The learning strategy for this lesson is Analyze Information. When we are learning a second language, we can think carefully about the new information we learn, and make a decision. That is what analyzing information means.
In the video, Dr. Bennett asks Anna many questions. Then she analyzes the information she learned. She tells Anna to stay home, drink water and sleep.
Can you find another time in the video when someone analyzes information? Write to tell us about it in an email or in the Comments section. Teachers, see the Lesson Plan for more on how to teach this strategy.
Listen to short videos and test your listening skills with this quiz.
cough - n. the act of forcing air through your throat with a short, loud noise often because you are sick
doctor - n. a person who is skilled in the science of medicine
fever - n. a body temperature that is higher than normal
fire - n. the light and heat and especially the flame produced by burning
flu - n. a common disease that is caused by a virus and that causes fever, weakness, body aches, and breathing problems; also called influenza
rest -v. to stop doing work or an activity
sick - adj. affected with a disease or illness; ill
sneeze - v. to suddenly force air out through your nose and mouth with a usually loud noise because your body is reacting to dust or a sickness
sore - adj. feeling or affected by pain
thermometer - n. an instrument used for measuring temperature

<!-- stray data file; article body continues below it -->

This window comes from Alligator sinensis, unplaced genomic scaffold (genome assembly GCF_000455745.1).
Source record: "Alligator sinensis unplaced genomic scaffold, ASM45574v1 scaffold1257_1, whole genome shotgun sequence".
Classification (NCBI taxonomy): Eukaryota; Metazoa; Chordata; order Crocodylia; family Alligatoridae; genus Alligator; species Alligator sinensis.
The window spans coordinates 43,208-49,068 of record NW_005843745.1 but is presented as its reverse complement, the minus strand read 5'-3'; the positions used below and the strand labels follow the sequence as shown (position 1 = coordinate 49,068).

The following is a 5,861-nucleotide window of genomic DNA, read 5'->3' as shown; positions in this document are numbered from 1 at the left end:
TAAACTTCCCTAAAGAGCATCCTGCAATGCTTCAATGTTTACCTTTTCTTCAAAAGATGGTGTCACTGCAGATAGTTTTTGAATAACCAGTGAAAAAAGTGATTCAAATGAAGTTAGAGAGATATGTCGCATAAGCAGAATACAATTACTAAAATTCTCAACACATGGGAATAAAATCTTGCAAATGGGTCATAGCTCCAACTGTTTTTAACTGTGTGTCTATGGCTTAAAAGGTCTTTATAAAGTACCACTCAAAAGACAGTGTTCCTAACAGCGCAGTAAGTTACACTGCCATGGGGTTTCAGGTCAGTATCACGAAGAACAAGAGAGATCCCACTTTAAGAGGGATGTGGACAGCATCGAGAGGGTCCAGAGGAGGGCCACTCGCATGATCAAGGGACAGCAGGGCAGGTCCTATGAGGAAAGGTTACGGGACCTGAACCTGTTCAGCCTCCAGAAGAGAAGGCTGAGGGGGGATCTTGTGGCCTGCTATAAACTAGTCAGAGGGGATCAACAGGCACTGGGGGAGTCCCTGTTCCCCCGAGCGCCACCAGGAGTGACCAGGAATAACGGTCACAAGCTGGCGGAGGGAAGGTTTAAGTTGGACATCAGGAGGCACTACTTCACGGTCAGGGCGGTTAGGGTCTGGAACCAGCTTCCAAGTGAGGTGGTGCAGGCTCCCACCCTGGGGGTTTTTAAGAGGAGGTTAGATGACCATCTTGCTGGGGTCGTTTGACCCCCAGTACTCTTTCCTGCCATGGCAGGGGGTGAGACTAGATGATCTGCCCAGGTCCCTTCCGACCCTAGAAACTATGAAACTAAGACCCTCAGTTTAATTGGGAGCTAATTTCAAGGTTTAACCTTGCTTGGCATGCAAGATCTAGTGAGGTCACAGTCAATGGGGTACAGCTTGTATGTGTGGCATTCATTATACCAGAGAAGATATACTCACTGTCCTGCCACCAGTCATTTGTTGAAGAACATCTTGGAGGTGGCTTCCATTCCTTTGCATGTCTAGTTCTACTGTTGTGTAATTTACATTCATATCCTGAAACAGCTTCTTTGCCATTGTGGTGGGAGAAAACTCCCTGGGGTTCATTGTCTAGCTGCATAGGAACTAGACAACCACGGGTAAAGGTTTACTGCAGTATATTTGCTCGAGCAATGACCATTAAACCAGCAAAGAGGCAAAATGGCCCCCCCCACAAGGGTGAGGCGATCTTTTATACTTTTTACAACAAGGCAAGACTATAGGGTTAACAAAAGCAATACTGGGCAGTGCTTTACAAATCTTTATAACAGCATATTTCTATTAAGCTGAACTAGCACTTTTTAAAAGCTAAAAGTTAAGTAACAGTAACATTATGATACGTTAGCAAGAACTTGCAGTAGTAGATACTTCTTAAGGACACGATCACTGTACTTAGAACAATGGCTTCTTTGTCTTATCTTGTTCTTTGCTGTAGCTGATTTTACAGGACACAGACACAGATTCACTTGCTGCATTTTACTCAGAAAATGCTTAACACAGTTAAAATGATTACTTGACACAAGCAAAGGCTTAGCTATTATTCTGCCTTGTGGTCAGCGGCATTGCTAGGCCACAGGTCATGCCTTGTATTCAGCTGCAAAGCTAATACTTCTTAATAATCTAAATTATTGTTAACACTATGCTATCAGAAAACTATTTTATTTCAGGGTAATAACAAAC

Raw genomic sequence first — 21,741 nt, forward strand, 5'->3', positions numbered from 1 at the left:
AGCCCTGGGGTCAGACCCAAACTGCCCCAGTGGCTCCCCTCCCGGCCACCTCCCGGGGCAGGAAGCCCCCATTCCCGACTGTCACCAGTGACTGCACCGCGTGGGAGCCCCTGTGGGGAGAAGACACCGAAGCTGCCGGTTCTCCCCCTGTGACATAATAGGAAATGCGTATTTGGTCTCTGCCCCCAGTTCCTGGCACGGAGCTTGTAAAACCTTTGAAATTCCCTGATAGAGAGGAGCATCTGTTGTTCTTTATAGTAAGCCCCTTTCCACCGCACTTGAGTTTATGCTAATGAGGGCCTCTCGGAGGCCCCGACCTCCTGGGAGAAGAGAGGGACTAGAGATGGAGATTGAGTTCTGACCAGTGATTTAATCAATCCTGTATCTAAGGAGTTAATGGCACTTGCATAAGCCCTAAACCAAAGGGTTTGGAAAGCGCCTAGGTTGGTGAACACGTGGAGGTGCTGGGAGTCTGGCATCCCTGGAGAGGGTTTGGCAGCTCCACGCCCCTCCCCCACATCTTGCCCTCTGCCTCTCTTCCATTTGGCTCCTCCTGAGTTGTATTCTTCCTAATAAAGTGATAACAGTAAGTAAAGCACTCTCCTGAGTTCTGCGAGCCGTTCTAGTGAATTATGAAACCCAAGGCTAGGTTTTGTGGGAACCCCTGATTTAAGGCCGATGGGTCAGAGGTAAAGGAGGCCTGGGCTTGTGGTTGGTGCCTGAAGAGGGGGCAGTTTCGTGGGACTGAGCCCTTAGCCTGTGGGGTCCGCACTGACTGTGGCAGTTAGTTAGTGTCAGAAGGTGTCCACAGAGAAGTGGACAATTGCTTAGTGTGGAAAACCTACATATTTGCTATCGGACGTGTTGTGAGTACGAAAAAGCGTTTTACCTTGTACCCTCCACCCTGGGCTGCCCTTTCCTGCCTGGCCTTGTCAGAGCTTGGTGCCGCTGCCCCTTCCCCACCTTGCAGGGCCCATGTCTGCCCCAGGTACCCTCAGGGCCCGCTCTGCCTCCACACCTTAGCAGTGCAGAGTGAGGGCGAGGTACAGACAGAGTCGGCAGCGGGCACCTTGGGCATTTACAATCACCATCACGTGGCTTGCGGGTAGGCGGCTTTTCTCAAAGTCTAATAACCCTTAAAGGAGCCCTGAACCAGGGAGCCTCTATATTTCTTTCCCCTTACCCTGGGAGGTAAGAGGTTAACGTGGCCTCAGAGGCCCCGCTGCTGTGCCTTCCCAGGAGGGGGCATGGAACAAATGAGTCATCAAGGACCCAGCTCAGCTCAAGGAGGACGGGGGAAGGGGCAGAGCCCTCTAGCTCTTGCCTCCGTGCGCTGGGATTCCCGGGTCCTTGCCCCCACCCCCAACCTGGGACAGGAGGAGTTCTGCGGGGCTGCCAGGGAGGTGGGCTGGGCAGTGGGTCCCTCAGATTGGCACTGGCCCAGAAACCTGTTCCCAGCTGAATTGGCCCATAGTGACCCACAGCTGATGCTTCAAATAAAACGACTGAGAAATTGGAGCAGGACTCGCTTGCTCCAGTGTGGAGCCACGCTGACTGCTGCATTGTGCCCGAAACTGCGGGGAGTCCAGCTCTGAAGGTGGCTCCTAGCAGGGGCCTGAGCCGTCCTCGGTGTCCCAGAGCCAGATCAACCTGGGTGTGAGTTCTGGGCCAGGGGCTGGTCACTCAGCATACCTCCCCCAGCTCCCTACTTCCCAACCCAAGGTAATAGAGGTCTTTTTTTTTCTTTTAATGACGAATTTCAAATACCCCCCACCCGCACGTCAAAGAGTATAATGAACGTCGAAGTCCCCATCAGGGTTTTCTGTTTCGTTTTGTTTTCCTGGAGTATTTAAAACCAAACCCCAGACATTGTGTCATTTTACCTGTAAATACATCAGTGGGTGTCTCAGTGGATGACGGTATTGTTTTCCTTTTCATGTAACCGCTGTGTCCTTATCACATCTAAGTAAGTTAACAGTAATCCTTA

throat - n. the tube inside the neck that leads to the stomach and lungs
wood - n. the hard substance that makes up the stems and branches of trees and shrubs
Past Tense Verbs
cut / cut - v. to use a sharp tool (such as a knife) to open or divide (something, such as paper or wood)
do / did - v. to perform an action or activity
drink / drank - v. to take a liquid into your mouth and swallow it
feel / felt - v. used to describe someone's physical or mental state
hear / heard - v. to be aware of (sound) through the ear
hurt / hurt - v. to be a source or cause of pain
paint / painted - v. to cover (something) with paint or to put paint on (something)
say / said - v. to use your voice to express (something) with words
sleep / slept- v. to rest your mind and body by closing your eyes and becoming unconscious
Download the VOA Learning English Word Book for a dictionary of the words we use on this website.
Each Let's Learn English lesson has an Activity Sheet for extra practice on your own or in the classroom. In this lesson, you can use it to practice talking about health problems.
See the Lesson Plan for this lesson for ideas and more teaching resources. Send us an email if you have comments on this course or questions.
Grammar focus: Irregular past tense verbs
Topics: Asking about health problems; giving advice for health problems
Learning Strategy: Analyze Information
Speaking & Pronunciation Focus: Wh-questions and Yes/No question intonation; Groups of verbs with irregular past tense forms
Now it's your turn. Send us an email or write to us in the Comments section below or on our Facebook page to let us know what you think of this lesson.